Games have always been a way to escape reality, but unfortunately some take that escapism too far. The anonymity of online gaming presents a shroud of misconceived ‘free speech,’ which many take advantage of to spout abuse at others. Unity found that 7 out of 10 players say they have experienced some form of toxic behaviour in online gaming communities. Toxicity can include, but is not limited to, sexual harassment, hate speech, threats of violence and doxing. Of course, there’s a fine line between banter with friends and toxic behaviour. Spurring someone on to play better may be fine, but if hate speech becomes involved this is where the toxic culture rears its ugly head.
Unity found that women were less likely to engage in voice chats, and that when they did the toxic sexism put them off. Sexism in gaming culture is prevalent, along with racism and other forms of hate speech. ‘Free speech’ does not mean you can simply say anything you want. Ultimately the games played online – as well as streaming platforms like Twitch and YouTube – have community guidelines. They have their own rules and can ban players that promote discriminatory speech that violates these guidelines. But these are things you shouldn’t not say just because you might get banned; they should not be said in any capacity.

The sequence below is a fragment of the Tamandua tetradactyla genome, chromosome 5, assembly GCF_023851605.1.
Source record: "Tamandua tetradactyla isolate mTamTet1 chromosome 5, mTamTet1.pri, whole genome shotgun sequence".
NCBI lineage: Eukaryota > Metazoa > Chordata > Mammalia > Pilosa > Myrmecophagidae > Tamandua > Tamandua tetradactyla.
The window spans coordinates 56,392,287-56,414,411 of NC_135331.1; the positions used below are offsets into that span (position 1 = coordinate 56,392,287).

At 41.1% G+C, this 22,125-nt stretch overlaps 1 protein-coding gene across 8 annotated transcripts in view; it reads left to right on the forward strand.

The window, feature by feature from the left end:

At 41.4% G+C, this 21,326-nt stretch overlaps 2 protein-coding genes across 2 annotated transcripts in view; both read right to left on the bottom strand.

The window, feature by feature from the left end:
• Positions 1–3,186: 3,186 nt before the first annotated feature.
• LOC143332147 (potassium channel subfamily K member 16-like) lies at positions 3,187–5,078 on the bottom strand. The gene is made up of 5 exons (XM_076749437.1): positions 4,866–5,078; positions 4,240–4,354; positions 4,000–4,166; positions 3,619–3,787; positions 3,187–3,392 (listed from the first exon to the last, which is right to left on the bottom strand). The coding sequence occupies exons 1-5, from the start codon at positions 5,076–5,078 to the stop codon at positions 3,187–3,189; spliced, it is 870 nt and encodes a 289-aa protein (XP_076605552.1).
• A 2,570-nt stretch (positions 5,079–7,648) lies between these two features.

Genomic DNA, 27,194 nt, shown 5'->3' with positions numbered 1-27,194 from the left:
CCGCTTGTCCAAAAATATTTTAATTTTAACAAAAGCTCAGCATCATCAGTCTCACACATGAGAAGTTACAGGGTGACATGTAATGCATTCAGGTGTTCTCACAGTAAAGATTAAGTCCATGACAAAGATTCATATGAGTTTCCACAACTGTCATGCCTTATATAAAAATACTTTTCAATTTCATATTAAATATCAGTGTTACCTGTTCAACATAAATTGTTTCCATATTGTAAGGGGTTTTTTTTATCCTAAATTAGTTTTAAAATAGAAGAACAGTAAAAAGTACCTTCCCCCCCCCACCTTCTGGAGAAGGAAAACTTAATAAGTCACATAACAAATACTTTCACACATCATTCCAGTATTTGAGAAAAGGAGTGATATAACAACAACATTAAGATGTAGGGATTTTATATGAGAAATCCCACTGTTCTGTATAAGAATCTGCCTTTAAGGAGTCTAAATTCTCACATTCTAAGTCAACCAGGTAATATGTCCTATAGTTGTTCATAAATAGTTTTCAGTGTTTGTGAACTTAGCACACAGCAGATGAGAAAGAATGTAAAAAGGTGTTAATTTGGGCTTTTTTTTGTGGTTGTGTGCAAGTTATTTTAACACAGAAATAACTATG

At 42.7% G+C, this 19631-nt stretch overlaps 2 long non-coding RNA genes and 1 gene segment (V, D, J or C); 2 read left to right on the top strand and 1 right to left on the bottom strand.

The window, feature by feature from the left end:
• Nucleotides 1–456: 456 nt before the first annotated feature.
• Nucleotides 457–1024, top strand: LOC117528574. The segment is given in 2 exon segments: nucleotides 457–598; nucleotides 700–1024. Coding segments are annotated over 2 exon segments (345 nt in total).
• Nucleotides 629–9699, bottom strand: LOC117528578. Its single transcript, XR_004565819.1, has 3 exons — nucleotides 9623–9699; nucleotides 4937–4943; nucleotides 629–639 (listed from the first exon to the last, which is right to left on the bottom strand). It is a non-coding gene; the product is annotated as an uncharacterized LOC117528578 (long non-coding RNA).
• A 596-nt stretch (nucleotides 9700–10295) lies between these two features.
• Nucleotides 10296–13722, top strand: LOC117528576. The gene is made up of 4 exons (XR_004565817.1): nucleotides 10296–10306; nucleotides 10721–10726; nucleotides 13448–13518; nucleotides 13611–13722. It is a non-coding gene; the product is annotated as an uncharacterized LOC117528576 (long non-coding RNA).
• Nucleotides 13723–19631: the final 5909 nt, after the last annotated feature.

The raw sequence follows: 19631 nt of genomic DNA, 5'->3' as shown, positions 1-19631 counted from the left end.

Yet people are, much like social media trolls, drawn to the relative freedom that online anonymity grants. These toxic people are, at the end of the day, still people. Responding to their behaviour is often what they want, and doing so will only fuel the fire – even if you are trying to do the right thing. With that in mind, the best thing to do is to move on; I know, easier said than done.
Obviously, you can critique the gameplay of those spreading toxicity, but mimicking their behaviour is lowering yourself to their level. It is not productive; you’re feeding the toxic environment of online gaming.
Games are meant for fun and should not put people off through toxic communities. Whilst the games are often inclusive, it’s the culture that is discriminatory. We, as gamers, have the power to create the culture we want. Even though it might be triggering, ignoring toxic gaming culture is ultimately better for the community at large.